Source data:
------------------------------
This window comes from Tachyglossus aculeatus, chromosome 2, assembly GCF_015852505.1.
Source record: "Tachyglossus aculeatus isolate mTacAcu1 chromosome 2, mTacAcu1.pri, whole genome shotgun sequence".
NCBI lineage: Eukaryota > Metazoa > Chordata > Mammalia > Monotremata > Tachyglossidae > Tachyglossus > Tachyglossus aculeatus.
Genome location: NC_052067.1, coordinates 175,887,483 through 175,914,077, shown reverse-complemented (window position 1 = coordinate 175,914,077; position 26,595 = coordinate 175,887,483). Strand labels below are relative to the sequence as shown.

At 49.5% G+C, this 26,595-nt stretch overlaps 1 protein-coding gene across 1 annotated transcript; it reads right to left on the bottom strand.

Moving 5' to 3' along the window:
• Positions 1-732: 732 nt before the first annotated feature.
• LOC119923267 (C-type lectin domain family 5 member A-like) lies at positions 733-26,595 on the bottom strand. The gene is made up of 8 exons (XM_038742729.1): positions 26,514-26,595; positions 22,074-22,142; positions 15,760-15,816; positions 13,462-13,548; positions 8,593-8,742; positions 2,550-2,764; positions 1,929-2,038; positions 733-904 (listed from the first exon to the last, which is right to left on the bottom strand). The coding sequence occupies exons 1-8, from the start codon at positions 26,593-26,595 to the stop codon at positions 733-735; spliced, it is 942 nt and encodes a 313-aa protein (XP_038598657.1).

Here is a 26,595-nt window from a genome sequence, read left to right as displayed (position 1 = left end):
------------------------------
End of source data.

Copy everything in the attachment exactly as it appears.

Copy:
This window comes from Tachyglossus aculeatus, chromosome 2, assembly GCF_015852505.1.
Source record: "Tachyglossus aculeatus isolate mTacAcu1 chromosome 2, mTacAcu1.pri, whole genome shotgun sequence".
NCBI lineage: Eukaryota > Metazoa > Chordata > Mammalia > Monotremata > Tachyglossidae > Tachyglossus > Tachyglossus aculeatus.
Genome location: NC_052067.1, coordinates 175,887,483 through 175,914,077, shown reverse-complemented (window position 1 = coordinate 175,914,077; position 26,595 = coordinate 175,887,483). Strand labels below are relative to the sequence as shown.

At 49.5% G+C, this 26,595-nt stretch overlaps 1 protein-coding gene across 1 annotated transcript; it reads right to left on the bottom strand.

Moving 5' to 3' along the window:
• Positions 1-732: 732 nt before the first annotated feature.
• LOC119923267 (C-type lectin domain family 5 member A-like) lies at positions 733-26,595 on the bottom strand. The gene is made up of 8 exons (XM_038742729.1): positions 26,514-26,595; positions 22,074-22,142; positions 15,760-15,816; positions 13,462-13,548; positions 8,593-8,742; positions 2,550-2,764; positions 1,929-2,038; positions 733-904 (listed from the first exon to the last, which is right to left on the bottom strand). The coding sequence occupies exons 1-8, from the start codon at positions 26,593-26,595 to the stop codon at positions 733-735; spliced, it is 942 nt and encodes a 313-aa protein (XP_038598657.1).

Here is a 26,595-nt window from a genome sequence, read left to right as displayed (position 1 = left end):